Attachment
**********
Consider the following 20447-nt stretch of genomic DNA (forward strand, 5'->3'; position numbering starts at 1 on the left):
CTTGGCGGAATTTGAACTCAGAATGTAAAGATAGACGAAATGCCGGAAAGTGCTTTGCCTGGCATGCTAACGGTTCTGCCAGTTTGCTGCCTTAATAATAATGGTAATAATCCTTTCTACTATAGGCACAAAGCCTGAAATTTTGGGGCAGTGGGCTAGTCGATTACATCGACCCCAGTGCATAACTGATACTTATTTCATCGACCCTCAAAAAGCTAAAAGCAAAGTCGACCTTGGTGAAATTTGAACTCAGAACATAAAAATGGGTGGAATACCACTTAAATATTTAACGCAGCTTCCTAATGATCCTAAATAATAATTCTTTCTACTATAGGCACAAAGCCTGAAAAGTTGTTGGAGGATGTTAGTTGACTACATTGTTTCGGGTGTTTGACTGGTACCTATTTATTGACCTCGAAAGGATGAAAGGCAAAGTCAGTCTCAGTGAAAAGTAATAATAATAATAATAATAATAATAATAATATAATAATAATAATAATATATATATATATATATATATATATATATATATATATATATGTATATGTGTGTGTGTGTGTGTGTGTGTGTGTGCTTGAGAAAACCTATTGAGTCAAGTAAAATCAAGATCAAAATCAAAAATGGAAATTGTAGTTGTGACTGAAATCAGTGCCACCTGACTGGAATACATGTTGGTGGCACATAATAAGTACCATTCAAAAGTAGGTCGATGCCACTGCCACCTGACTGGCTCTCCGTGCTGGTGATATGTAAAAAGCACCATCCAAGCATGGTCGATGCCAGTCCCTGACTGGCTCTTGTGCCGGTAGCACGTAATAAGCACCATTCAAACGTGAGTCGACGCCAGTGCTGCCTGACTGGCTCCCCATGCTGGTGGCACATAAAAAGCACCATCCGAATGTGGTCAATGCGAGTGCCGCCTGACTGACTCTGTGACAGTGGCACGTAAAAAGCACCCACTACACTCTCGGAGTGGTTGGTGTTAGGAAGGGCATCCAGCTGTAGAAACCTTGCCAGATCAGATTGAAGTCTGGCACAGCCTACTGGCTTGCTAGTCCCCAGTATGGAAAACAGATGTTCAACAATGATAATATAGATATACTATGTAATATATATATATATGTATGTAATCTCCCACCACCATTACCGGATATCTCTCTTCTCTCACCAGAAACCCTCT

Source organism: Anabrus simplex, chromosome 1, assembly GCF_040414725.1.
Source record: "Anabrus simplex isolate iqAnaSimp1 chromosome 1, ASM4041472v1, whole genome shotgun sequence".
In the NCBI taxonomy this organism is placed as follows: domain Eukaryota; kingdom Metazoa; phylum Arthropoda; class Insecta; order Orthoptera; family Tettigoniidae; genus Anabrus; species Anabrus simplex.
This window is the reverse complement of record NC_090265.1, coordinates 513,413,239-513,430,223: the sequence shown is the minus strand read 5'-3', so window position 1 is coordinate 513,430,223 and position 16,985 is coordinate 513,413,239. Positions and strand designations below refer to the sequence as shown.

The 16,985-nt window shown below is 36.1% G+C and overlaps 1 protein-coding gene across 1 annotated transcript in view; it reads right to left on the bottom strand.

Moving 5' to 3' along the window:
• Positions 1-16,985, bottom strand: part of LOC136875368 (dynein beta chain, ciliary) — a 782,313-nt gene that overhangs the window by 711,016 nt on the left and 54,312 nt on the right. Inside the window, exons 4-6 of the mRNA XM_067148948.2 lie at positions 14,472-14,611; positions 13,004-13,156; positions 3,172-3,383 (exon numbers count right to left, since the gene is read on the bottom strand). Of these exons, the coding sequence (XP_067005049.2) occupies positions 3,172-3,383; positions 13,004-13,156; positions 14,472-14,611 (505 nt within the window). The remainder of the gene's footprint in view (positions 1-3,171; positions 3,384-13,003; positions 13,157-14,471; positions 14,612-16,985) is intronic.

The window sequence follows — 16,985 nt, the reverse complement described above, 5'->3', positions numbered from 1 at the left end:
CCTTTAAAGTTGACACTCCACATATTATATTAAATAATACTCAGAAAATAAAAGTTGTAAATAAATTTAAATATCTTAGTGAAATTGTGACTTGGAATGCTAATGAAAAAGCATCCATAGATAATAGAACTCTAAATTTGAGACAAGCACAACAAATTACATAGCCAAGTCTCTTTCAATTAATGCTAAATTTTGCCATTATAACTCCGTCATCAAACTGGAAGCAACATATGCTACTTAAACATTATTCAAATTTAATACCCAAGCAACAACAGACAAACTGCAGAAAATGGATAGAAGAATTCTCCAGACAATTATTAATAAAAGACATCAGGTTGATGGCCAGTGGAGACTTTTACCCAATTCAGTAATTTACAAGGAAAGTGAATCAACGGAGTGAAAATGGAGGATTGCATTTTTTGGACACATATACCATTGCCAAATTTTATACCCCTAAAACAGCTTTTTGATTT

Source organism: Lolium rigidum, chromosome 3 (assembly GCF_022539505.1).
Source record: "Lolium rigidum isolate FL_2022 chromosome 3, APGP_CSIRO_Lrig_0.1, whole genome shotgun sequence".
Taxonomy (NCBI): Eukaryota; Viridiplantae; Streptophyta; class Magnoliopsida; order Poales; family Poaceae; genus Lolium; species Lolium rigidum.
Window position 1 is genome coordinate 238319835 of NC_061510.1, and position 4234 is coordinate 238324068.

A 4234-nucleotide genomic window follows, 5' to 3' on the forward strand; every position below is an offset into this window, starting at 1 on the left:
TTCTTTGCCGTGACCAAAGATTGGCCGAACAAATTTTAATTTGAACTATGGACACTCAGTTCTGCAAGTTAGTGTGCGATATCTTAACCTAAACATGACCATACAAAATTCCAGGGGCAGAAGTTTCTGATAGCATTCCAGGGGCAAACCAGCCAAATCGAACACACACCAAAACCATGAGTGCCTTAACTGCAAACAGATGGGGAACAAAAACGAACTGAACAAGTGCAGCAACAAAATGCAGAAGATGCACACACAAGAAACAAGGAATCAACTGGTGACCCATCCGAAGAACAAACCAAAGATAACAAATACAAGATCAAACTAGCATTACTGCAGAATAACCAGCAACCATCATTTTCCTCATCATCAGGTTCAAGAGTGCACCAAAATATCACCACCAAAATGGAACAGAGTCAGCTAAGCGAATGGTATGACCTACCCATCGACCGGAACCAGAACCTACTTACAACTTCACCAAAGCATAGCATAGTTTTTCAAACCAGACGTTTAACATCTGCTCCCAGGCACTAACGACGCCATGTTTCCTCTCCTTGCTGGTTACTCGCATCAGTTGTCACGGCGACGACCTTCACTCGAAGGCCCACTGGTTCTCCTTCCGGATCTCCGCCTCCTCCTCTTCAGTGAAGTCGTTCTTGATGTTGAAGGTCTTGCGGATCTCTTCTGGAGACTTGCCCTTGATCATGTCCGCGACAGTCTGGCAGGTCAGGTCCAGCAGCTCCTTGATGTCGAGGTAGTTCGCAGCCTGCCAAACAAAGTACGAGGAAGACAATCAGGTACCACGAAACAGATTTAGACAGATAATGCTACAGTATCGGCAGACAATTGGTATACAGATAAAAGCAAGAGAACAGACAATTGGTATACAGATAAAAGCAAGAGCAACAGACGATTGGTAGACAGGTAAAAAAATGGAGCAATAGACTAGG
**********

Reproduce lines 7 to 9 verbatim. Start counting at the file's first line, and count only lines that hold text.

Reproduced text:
The 16,985-nt window shown below is 36.1% G+C and overlaps 1 protein-coding gene across 1 annotated transcript in view; it reads right to left on the bottom strand.

Moving 5' to 3' along the window:
• Positions 1-16,985, bottom strand: part of LOC136875368 (dynein beta chain, ciliary) — a 782,313-nt gene that overhangs the window by 711,016 nt on the left and 54,312 nt on the right. Inside the window, exons 4-6 of the mRNA XM_067148948.2 lie at positions 14,472-14,611; positions 13,004-13,156; positions 3,172-3,383 (exon numbers count right to left, since the gene is read on the bottom strand). Of these exons, the coding sequence (XP_067005049.2) occupies positions 3,172-3,383; positions 13,004-13,156; positions 14,472-14,611 (505 nt within the window). The remainder of the gene's footprint in view (positions 1-3,171; positions 3,384-13,003; positions 13,157-14,471; positions 14,612-16,985) is intronic.